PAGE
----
Motorola Makes It Official: No More Webtop On Future Androids

Motorola may have started 2012 off with grand plans for Webtop, its app that lets users connect their Androids to an HDTV or laptop dock for extended functionality, but it’s been on its way downhill in recent months. At first, Motorola talked big about the program’s future, and its plans to offer more browser choices beyond the full version of Firefox it already gave users access to. This summer, though, upon the release of the Atrix HD, we started noticing a conspicuous absence of Webtop on new Motorola hardware. Motorola explained that as a cost-saving decision, but didn’t elaborate on Webtop’s future. Since then, we’d heard rumors that Motorola had told engineers to abandon Webtop, and now the manufacturer has finally made things official, throwing-in the towel on Webtop once and for all.

In a short statement, Motorola explains that Webtop will no longer be present on its future Androids. It blames the decision on a low rate of use, below that which would justify dedicating ongoing resources to the program’s development. Motorola also notes how much more full-featured and desktop-like Android’s been getting, negating some of the benefits afforded by Webtop.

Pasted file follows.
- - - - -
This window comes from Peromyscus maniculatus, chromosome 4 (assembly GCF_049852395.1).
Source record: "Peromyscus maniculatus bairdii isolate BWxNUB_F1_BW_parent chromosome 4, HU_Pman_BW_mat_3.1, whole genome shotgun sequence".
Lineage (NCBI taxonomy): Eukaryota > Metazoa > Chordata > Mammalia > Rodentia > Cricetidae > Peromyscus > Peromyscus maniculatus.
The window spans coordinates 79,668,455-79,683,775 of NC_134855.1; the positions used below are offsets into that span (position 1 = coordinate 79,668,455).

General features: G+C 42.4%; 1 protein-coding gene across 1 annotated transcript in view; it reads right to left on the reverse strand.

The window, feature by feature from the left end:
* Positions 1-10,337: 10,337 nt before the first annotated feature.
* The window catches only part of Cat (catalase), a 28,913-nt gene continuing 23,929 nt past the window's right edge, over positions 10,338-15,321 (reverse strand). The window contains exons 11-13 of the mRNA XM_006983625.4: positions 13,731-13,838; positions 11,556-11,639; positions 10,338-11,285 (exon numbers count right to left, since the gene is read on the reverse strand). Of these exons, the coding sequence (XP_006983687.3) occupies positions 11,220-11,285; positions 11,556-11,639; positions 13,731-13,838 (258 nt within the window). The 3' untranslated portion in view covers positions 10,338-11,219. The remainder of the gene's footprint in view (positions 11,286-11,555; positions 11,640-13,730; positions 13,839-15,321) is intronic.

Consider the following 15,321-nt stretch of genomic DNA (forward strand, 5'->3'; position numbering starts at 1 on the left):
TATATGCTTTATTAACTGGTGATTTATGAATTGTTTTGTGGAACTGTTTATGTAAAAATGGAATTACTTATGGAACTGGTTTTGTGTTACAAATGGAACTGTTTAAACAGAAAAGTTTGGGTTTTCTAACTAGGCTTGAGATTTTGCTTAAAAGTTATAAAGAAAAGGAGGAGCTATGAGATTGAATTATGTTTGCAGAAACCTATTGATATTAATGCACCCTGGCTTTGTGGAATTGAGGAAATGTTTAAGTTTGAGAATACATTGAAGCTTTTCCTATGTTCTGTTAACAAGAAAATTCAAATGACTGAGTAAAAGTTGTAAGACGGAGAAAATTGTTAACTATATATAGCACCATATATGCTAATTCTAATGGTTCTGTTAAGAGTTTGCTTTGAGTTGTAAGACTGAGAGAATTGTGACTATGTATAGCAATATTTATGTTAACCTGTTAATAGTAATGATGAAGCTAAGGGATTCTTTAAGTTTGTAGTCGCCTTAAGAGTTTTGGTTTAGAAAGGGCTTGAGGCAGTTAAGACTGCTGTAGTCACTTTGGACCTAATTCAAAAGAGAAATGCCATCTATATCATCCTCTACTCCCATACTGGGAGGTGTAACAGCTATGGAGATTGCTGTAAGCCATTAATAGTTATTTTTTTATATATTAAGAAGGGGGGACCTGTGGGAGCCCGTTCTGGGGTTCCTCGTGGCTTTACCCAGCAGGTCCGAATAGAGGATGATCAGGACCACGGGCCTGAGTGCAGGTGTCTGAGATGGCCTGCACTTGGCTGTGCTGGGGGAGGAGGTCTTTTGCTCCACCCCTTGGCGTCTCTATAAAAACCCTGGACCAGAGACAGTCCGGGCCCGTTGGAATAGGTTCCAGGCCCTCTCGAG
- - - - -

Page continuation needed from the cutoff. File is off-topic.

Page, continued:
That’s a shame, because even if it wasn’t as widely used as Motorola would have liked to see, Webtop definitely has its fans, especially with the improvements introduced alongside the introduction of Ice Cream Sandwich. More than that, though, it was an innovative stab at doing something new and different, so it’s unfortunate when things don’t work out and we find ourselves heading back to the status quo.

Source: Motorola
Via: Android Guys

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Stephen Schenck
Stephen has been writing about electronics since 2008, which only serves to frustrate him that he waited so long to combine his love of gadgets and his degree in writing. In his spare time, he collects console and arcade game hardware, is a motorcycle enthusiast, and enjoys trapping blue crabs. Stephen's first mobile device was a 624 MHz Dell Axim X30, which he's convinced is still a viable platform. Stephen longs for a market where phones are sold independently of service, and bandwidth is cheap and plentiful; he's not holding his breath. In the meantime, he devours smartphone news and tries to sort out the juicy bits Read more about Stephen Schenck!